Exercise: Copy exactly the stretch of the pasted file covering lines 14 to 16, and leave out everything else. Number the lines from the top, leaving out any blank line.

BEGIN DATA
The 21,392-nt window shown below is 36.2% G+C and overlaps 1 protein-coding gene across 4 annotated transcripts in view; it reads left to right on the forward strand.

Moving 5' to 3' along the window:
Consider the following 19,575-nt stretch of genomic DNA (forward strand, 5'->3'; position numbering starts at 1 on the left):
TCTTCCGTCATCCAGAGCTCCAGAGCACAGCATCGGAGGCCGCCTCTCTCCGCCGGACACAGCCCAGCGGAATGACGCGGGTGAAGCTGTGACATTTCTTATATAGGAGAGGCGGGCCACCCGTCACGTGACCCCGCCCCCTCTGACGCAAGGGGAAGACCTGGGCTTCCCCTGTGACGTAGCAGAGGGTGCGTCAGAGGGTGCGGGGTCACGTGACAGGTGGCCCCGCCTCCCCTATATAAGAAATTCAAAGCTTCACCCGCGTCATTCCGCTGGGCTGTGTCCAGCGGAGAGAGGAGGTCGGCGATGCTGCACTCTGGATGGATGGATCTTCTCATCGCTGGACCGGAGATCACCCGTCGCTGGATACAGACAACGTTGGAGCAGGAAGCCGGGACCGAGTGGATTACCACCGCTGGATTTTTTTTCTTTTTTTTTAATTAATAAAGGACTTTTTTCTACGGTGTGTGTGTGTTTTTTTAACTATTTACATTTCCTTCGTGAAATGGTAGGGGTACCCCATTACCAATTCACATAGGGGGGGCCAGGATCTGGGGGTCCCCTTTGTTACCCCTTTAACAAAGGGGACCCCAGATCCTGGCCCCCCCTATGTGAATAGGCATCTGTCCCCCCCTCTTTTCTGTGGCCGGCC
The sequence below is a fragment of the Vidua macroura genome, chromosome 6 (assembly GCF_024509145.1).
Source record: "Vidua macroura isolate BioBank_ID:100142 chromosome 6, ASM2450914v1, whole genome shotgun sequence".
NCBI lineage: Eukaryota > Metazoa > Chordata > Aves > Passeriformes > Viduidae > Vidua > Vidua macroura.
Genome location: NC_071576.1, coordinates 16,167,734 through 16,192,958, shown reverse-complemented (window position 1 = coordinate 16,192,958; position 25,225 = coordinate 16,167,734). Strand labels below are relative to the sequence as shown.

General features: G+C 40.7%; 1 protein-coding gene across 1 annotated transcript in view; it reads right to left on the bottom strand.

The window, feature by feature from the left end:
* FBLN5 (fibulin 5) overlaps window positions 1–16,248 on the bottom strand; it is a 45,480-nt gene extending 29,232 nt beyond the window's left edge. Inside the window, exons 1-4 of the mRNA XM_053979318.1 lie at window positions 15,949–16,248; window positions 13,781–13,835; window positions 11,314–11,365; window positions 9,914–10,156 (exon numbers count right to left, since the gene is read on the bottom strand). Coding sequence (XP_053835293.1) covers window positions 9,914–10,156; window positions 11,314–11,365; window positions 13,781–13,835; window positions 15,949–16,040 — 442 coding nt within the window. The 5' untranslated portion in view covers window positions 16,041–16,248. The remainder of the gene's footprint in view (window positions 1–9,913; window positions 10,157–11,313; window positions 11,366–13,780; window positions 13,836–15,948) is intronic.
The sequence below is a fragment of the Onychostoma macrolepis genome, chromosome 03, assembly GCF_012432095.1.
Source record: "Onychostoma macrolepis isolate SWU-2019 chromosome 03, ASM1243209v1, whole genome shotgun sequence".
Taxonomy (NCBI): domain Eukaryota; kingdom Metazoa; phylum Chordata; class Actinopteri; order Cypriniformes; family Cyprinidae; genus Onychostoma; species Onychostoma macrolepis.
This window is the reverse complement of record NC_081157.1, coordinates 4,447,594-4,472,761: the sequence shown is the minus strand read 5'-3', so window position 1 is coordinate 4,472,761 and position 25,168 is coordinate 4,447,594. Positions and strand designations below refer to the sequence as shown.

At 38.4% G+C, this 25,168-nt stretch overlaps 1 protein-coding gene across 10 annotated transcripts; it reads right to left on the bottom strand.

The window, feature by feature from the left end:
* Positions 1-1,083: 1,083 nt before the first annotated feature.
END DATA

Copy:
Taxonomy (NCBI): domain Eukaryota; kingdom Metazoa; phylum Chordata; class Actinopteri; order Cypriniformes; family Cyprinidae; genus Onychostoma; species Onychostoma macrolepis.
This window is the reverse complement of record NC_081157.1, coordinates 4,447,594-4,472,761: the sequence shown is the minus strand read 5'-3', so window position 1 is coordinate 4,472,761 and position 25,168 is coordinate 4,447,594. Positions and strand designations below refer to the sequence as shown.

At 38.4% G+C, this 25,168-nt stretch overlaps 1 protein-coding gene across 10 annotated transcripts; it reads right to left on the bottom strand.